[…] Jeffery Parkway also stands as an example of how an older, smaller, affordable apartment building can be made more comfortable for its tenants while saving its owner cash in the long run.

Seeking a neutral third party to help them figure out the entire scope of a rehab project, the Soods obtained a free energy audit of the building and its systems from Elevate Energy, a Chicago-based nonprofit that works with consumers and businesses to improve energy efficiency.

Elevate looks at historical analyses of a building’s energy use and compares it with similar buildings in terms of age and size. Then it performs an on-site performance assessment of the existing heating, cooling and lighting systems and makes recommendations for potential improvements. […]

“The average cost of a retrofit is about $2,500 to $3,000 a unit,” Ludwig said. “We’re not talking about huge-ticket items. A lot of times we are trying to identify the most cost-effective retrofit measures, how can we tighten the building envelope. It doesn’t have to mean a new boiler is going in the basement.”

However, in the case of Jeffery Parkway, it did mean a new steam boiler and new water heaters, among other upgrades.

The project was financially feasible because of a loan from nonprofit Community Investment Corp.’s Energy Savers loan program, which offers a seven-year loan with a 3 percent fixed interest rate for qualified upgrades made to buildings in the seven-county Chicago area and Rockford. […]

“We will cover any of the recommendations that show up in the energy assessment, and we’ll also do other energy-related improvements,” said Jim Wheaton, manager of the Energy Savers program. “This is not a program designed for the North Lake Shore Drive high-rise. It’s designed for buildings affordable for working folks.”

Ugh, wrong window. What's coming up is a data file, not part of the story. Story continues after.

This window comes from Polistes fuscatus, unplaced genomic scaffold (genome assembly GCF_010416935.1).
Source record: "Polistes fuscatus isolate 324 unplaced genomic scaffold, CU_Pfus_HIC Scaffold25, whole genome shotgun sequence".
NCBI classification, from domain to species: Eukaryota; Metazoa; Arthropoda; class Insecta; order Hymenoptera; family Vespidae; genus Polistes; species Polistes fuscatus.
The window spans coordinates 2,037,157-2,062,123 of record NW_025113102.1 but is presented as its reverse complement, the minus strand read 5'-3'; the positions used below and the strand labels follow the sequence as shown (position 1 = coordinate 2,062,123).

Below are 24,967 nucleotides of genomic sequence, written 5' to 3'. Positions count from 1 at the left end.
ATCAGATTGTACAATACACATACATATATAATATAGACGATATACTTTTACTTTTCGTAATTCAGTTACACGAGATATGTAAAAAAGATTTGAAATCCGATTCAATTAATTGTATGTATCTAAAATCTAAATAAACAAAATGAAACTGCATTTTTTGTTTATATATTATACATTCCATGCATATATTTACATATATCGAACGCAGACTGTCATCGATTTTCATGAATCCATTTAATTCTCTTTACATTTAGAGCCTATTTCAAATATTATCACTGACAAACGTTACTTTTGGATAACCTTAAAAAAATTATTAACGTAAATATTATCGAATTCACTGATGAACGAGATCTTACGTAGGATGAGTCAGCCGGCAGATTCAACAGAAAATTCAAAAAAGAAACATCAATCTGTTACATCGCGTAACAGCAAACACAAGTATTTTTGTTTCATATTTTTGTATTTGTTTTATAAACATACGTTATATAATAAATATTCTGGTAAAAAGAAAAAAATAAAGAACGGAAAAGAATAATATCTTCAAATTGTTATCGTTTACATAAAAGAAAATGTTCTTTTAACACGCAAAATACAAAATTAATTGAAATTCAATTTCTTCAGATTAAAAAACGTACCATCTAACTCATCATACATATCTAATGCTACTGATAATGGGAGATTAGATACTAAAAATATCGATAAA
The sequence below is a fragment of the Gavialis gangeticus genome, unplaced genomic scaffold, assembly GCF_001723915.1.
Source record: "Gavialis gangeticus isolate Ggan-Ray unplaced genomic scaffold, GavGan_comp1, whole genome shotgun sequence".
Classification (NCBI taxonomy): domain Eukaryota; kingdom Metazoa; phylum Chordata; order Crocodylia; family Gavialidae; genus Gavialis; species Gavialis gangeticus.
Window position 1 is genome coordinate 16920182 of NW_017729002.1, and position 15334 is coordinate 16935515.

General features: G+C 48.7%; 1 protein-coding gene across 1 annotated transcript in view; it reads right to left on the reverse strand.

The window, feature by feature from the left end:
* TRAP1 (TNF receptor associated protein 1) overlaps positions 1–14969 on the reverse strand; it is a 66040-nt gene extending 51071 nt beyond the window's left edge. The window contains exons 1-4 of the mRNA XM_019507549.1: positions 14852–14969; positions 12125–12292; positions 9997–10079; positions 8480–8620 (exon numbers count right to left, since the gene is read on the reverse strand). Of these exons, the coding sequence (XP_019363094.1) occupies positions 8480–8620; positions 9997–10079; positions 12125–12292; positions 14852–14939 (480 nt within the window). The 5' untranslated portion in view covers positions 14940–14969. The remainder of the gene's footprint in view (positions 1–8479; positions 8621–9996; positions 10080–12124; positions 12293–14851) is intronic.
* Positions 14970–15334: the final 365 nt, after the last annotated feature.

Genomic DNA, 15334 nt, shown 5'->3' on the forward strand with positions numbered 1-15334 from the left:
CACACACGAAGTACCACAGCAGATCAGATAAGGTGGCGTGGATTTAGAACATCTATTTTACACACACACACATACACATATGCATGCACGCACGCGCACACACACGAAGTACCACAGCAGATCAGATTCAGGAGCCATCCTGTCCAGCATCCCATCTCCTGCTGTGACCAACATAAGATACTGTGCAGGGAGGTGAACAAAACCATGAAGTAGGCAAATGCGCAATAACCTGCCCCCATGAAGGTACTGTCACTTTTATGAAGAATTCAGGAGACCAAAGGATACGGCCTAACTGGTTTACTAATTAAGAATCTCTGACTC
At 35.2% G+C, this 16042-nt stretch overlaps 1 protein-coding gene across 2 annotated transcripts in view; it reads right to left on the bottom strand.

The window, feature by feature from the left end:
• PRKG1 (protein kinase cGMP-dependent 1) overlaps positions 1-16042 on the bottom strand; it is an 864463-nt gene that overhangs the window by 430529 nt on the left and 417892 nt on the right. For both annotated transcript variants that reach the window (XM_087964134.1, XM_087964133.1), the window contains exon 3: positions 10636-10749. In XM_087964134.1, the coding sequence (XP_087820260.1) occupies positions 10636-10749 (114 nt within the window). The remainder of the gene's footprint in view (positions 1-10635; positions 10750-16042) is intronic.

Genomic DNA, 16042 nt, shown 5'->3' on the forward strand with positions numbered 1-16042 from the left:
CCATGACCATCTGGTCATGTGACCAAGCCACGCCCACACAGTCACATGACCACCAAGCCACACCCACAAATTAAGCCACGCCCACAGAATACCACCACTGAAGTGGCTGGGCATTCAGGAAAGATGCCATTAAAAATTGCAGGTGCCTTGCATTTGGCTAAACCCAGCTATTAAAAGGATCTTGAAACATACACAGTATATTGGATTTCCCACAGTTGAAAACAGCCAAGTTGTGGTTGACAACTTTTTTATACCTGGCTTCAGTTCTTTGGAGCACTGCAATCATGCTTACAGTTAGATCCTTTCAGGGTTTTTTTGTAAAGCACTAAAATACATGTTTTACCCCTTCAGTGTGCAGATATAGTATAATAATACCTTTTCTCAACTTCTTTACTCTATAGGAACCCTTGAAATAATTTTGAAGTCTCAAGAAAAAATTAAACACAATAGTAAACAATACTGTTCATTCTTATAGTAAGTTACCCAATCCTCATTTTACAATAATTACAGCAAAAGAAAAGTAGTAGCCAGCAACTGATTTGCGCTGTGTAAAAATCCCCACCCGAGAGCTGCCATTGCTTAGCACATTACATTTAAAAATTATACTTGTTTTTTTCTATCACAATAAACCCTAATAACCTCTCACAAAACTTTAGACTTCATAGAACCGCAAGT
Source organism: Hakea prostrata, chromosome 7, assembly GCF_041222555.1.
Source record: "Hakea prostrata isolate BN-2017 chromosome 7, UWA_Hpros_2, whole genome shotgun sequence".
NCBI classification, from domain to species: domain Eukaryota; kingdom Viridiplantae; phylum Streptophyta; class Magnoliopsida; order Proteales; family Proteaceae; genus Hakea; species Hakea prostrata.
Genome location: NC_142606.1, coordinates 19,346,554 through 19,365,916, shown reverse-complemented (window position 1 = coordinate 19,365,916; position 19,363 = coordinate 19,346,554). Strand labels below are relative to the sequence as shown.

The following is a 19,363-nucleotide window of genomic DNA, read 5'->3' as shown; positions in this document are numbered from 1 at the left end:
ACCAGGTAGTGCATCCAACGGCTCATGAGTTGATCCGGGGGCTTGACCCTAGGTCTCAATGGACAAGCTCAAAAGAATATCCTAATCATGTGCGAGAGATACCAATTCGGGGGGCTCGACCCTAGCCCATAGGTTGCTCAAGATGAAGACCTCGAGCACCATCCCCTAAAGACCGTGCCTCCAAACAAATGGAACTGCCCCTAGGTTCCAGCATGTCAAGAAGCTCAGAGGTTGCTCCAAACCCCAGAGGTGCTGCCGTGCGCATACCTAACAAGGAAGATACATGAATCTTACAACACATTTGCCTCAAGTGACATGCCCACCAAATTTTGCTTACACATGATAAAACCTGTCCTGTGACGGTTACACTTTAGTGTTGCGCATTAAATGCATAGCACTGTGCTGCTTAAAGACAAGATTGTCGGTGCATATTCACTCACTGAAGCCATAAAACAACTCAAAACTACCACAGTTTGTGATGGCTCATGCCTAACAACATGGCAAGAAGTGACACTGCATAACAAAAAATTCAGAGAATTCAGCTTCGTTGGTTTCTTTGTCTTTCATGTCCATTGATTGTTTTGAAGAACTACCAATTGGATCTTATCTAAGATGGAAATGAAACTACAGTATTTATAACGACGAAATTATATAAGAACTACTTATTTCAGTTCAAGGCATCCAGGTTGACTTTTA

Multifamily buildings receive an Energy Star score of 1 to 100, and those that score above 75 can apply for the certification. Nautilus’ building received a score of 99.

“The savings are tremendous,” Sandeep Sood said. “We were facing, just on the gas bill, a $60,000 bill a year. As of last year, our bill was $18,000. It was an unbelievable savings.” […]”<

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ACEEE Recommends Demand Response as a Strategy to Conquer Peak Demand for Utilities

By Steven Nadel

” … a potential emerging trend that could have a large impact on many utilities: the reduction of the traditional mid-afternoon peak, and the growth of an evening peak. (Peak is the time when demand for power is highest.)”

Source: aceee.org

>” […] In many regions, evening peaks have been growing, as more consumers install air conditioners and operate them when they get home from work. But two other factors are augmenting this trend. First and foremost is the growth in consumer-owned photovoltaic systems. These systems generate the most power on sunny afternoons, which is about when the traditional early afternoon peak occurs. But when the sun goes down, extra power is quickly needed to replace this solar power.  […]

There are many ways to address the growing evening peak, including the following:

  1. Energy efficiency, particularly measures that reduce the evening peak such as efficient lamps, water heaters, stoves and ovens.